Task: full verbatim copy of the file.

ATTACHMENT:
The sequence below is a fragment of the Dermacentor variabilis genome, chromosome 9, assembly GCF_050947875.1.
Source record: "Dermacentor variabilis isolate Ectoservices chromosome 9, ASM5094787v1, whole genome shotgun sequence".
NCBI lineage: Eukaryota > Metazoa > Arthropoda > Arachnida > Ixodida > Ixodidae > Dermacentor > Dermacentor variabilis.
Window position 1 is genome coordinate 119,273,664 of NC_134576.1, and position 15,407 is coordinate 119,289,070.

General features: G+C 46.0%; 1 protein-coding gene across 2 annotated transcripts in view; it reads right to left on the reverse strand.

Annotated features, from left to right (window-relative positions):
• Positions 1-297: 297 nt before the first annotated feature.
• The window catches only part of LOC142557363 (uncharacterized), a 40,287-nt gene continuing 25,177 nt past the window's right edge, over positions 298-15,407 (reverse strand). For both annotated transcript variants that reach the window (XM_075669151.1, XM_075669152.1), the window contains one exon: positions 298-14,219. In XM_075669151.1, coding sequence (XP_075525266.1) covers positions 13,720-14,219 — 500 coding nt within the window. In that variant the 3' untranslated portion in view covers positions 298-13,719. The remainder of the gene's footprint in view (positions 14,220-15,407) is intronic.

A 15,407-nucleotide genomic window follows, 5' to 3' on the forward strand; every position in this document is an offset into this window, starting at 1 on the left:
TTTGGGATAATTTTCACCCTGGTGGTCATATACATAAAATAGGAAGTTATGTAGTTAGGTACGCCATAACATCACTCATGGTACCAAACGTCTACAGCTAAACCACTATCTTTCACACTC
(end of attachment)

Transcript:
The sequence below is a fragment of the Dermacentor variabilis genome, chromosome 9, assembly GCF_050947875.1.
Source record: "Dermacentor variabilis isolate Ectoservices chromosome 9, ASM5094787v1, whole genome shotgun sequence".
NCBI lineage: Eukaryota > Metazoa > Arthropoda > Arachnida > Ixodida > Ixodidae > Dermacentor > Dermacentor variabilis.
Window position 1 is genome coordinate 119,273,664 of NC_134576.1, and position 15,407 is coordinate 119,289,070.

General features: G+C 46.0%; 1 protein-coding gene across 2 annotated transcripts in view; it reads right to left on the reverse strand.

Annotated features, from left to right (window-relative positions):
• Positions 1-297: 297 nt before the first annotated feature.
• The window catches only part of LOC142557363 (uncharacterized), a 40,287-nt gene continuing 25,177 nt past the window's right edge, over positions 298-15,407 (reverse strand). For both annotated transcript variants that reach the window (XM_075669151.1, XM_075669152.1), the window contains one exon: positions 298-14,219. In XM_075669151.1, coding sequence (XP_075525266.1) covers positions 13,720-14,219 — 500 coding nt within the window. In that variant the 3' untranslated portion in view covers positions 298-13,719. The remainder of the gene's footprint in view (positions 14,220-15,407) is intronic.

A 15,407-nucleotide genomic window follows, 5' to 3' on the forward strand; every position in this document is an offset into this window, starting at 1 on the left:
TTTGGGATAATTTTCACCCTGGTGGTCATATACATAAAATAGGAAGTTATGTAGTTAGGTACGCCATAACATCACTCATGGTACCAAACGTCTACAGCTAAACCACTATCTTTCACACTC